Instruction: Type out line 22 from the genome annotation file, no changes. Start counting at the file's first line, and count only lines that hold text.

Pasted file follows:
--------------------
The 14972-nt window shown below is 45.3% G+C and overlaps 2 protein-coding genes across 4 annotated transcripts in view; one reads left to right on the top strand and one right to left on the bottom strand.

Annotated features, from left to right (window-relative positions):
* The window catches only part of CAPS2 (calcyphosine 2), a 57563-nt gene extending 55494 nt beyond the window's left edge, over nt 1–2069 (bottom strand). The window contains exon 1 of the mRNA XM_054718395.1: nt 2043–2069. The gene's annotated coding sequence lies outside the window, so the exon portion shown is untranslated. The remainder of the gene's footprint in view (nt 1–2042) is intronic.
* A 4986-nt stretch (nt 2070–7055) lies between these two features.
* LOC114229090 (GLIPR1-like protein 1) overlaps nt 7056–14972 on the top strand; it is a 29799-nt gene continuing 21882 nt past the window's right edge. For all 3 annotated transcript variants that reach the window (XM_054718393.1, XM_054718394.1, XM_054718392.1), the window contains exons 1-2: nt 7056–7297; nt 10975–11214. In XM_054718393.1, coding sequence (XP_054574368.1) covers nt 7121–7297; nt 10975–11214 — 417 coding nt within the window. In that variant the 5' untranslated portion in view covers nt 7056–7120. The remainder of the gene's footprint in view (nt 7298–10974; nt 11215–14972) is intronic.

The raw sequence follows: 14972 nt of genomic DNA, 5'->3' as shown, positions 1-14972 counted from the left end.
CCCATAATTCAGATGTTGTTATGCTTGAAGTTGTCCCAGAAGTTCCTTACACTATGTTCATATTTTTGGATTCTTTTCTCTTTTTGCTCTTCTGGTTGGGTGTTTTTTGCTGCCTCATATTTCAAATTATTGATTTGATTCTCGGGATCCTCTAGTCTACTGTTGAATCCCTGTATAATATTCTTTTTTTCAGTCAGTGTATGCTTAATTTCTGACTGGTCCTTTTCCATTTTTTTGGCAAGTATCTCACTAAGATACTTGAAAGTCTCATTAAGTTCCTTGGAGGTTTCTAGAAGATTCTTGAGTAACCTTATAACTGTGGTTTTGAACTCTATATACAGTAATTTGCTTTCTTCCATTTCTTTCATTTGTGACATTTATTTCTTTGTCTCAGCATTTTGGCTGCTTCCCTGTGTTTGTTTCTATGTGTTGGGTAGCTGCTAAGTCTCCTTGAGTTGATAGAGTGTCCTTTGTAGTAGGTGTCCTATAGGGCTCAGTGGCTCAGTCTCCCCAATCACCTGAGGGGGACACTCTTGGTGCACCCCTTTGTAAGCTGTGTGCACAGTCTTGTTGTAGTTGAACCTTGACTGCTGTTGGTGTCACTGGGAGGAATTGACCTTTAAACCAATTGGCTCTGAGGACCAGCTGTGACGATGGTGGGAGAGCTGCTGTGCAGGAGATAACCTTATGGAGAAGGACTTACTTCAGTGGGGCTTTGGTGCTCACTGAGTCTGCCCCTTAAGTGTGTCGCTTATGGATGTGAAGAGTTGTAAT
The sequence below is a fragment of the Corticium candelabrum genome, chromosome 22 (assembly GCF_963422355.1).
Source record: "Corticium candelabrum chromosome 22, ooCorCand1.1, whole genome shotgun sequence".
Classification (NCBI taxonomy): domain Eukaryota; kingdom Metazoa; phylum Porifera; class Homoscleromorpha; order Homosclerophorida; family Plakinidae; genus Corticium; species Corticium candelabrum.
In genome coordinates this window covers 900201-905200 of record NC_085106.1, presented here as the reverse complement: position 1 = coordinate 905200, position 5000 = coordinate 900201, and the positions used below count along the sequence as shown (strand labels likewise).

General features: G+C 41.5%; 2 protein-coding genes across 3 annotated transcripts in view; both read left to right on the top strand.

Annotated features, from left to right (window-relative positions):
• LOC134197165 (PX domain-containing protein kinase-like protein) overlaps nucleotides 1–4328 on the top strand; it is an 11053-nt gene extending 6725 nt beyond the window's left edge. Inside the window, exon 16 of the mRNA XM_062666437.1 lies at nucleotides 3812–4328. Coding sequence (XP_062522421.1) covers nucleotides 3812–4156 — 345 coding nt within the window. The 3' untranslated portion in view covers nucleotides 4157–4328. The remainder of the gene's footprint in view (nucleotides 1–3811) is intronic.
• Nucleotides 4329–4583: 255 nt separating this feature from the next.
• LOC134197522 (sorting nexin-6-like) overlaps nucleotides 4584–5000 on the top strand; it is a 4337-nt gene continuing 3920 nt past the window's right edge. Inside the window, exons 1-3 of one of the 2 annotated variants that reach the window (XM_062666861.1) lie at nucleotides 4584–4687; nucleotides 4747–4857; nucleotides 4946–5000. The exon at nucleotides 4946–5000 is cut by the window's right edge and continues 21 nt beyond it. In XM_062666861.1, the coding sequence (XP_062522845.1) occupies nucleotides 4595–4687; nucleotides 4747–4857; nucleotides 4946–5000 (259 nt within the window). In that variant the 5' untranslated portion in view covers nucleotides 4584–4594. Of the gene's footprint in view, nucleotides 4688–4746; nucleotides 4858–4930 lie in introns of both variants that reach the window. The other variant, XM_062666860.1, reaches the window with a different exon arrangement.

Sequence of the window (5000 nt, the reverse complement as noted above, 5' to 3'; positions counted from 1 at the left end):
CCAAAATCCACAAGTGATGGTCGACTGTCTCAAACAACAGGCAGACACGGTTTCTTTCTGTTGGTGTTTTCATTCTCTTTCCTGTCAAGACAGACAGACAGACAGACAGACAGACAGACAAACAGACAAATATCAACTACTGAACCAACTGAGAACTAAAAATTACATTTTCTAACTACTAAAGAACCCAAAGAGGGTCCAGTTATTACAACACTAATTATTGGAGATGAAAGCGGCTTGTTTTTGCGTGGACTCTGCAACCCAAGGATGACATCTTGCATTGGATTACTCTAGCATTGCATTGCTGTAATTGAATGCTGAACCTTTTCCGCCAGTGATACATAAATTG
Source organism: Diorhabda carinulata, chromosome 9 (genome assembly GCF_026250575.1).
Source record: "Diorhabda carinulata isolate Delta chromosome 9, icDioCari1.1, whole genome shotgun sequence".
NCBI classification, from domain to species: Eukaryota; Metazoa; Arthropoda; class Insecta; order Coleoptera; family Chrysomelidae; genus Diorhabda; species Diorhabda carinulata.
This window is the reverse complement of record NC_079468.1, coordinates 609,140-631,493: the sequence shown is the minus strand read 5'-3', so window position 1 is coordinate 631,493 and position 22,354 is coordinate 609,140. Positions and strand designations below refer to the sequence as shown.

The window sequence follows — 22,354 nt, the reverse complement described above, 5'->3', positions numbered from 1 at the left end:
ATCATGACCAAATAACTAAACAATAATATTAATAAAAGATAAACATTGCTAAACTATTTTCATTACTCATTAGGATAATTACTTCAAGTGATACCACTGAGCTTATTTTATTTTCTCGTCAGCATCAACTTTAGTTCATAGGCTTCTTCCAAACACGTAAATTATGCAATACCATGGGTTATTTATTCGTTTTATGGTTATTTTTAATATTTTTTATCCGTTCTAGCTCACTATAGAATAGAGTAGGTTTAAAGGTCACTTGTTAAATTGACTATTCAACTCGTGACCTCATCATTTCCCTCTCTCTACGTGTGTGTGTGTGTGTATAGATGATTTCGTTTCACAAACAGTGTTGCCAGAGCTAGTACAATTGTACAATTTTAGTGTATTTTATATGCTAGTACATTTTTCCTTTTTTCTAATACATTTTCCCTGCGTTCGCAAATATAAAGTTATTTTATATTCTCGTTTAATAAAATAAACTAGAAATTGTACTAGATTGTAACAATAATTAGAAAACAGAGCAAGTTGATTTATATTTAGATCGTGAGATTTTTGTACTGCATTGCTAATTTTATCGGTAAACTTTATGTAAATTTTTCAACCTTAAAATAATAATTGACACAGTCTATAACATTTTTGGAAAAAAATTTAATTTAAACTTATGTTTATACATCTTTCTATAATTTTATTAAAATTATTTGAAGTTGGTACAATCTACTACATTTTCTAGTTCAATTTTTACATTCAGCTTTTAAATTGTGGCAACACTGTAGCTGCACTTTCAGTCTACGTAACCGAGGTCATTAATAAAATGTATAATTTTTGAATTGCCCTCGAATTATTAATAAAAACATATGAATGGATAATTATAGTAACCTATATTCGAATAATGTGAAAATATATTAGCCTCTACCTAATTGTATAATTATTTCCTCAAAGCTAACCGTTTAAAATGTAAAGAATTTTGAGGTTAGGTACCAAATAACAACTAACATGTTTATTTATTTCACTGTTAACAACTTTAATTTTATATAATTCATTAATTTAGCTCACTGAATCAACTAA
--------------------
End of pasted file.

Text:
This window is the reverse complement of record NC_079468.1, coordinates 609,140-631,493: the sequence shown is the minus strand read 5'-3', so window position 1 is coordinate 631,493 and position 22,354 is coordinate 609,140. Positions and strand designations below refer to the sequence as shown.